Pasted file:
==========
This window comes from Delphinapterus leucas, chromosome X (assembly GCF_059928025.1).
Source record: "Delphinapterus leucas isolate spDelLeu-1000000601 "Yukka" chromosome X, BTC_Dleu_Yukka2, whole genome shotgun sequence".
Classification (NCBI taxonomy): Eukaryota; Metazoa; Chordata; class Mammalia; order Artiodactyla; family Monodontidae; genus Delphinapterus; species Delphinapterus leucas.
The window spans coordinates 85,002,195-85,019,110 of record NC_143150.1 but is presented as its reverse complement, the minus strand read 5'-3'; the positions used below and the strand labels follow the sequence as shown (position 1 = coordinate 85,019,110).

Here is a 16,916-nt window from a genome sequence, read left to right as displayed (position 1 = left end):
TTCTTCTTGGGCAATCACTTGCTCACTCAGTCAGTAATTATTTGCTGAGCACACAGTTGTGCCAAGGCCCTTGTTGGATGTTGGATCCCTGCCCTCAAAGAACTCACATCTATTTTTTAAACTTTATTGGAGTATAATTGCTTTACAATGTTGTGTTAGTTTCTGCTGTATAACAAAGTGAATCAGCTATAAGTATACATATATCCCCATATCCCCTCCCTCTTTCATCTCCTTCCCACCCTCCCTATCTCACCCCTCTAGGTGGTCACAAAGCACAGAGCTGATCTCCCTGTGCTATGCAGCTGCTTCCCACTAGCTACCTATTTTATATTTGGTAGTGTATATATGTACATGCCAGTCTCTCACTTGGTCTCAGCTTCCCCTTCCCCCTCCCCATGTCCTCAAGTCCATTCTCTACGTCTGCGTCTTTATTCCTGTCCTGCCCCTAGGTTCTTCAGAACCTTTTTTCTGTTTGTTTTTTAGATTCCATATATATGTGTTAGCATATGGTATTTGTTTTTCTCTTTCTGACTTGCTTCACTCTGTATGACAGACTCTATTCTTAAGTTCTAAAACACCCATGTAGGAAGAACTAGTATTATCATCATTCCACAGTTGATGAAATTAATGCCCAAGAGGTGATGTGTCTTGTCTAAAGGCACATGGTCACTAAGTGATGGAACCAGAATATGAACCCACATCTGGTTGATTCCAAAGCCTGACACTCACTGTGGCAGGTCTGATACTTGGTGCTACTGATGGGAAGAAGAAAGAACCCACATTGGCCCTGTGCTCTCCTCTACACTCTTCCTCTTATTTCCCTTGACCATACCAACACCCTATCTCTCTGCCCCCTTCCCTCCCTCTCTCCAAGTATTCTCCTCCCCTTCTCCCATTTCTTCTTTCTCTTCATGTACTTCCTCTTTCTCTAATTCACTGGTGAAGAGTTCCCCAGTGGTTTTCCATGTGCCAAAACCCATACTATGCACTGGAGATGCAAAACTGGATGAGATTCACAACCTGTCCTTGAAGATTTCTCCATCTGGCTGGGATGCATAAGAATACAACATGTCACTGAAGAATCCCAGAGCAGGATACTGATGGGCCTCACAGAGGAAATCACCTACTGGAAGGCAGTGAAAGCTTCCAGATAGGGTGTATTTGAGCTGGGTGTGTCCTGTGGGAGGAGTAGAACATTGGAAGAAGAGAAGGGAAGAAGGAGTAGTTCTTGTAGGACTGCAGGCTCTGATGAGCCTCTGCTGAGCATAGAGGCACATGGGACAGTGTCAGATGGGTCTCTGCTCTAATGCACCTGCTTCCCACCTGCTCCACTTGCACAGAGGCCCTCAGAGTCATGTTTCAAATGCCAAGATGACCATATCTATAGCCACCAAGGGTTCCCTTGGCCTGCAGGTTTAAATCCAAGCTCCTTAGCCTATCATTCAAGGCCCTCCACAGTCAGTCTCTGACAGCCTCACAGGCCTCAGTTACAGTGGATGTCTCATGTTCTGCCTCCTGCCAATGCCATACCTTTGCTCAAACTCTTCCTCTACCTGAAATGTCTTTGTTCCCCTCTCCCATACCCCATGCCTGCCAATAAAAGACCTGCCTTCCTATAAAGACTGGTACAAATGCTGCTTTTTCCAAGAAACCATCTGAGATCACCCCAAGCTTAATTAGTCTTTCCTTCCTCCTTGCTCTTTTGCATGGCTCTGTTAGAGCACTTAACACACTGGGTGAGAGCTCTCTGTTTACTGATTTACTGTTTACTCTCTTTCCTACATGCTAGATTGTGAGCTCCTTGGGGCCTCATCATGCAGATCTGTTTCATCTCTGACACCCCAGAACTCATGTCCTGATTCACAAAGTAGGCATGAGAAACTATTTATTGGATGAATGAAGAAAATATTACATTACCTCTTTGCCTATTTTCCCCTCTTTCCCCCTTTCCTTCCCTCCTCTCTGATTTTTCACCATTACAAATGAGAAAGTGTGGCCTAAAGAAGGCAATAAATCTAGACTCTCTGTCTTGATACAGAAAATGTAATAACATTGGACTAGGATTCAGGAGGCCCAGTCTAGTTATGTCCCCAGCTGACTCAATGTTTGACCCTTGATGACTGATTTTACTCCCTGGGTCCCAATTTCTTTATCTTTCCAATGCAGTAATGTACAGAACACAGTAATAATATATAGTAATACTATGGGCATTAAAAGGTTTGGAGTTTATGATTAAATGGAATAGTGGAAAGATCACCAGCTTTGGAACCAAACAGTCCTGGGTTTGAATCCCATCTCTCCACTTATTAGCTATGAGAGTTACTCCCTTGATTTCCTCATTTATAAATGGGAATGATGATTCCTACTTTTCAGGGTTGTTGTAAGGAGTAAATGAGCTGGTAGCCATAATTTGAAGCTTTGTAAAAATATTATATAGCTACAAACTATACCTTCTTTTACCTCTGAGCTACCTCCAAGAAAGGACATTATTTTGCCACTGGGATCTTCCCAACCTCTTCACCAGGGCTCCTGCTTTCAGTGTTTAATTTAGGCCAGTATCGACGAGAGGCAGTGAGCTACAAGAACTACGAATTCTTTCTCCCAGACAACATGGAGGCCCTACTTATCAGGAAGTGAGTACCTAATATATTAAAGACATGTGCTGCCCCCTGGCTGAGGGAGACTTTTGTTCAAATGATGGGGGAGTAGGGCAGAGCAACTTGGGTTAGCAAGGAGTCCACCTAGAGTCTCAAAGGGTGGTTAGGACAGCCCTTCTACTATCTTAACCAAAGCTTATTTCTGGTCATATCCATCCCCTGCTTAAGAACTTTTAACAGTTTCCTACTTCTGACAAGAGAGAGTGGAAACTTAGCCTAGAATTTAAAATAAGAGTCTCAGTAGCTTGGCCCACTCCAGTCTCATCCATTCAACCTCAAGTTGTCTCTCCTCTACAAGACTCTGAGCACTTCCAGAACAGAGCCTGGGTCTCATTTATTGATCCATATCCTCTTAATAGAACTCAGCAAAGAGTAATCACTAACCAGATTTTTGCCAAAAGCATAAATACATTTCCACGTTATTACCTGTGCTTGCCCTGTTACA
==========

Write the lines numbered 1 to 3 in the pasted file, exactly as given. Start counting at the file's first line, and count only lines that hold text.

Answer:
This window comes from Delphinapterus leucas, chromosome X (assembly GCF_059928025.1).
Source record: "Delphinapterus leucas isolate spDelLeu-1000000601 "Yukka" chromosome X, BTC_Dleu_Yukka2, whole genome shotgun sequence".
Classification (NCBI taxonomy): Eukaryota; Metazoa; Chordata; class Mammalia; order Artiodactyla; family Monodontidae; genus Delphinapterus; species Delphinapterus leucas.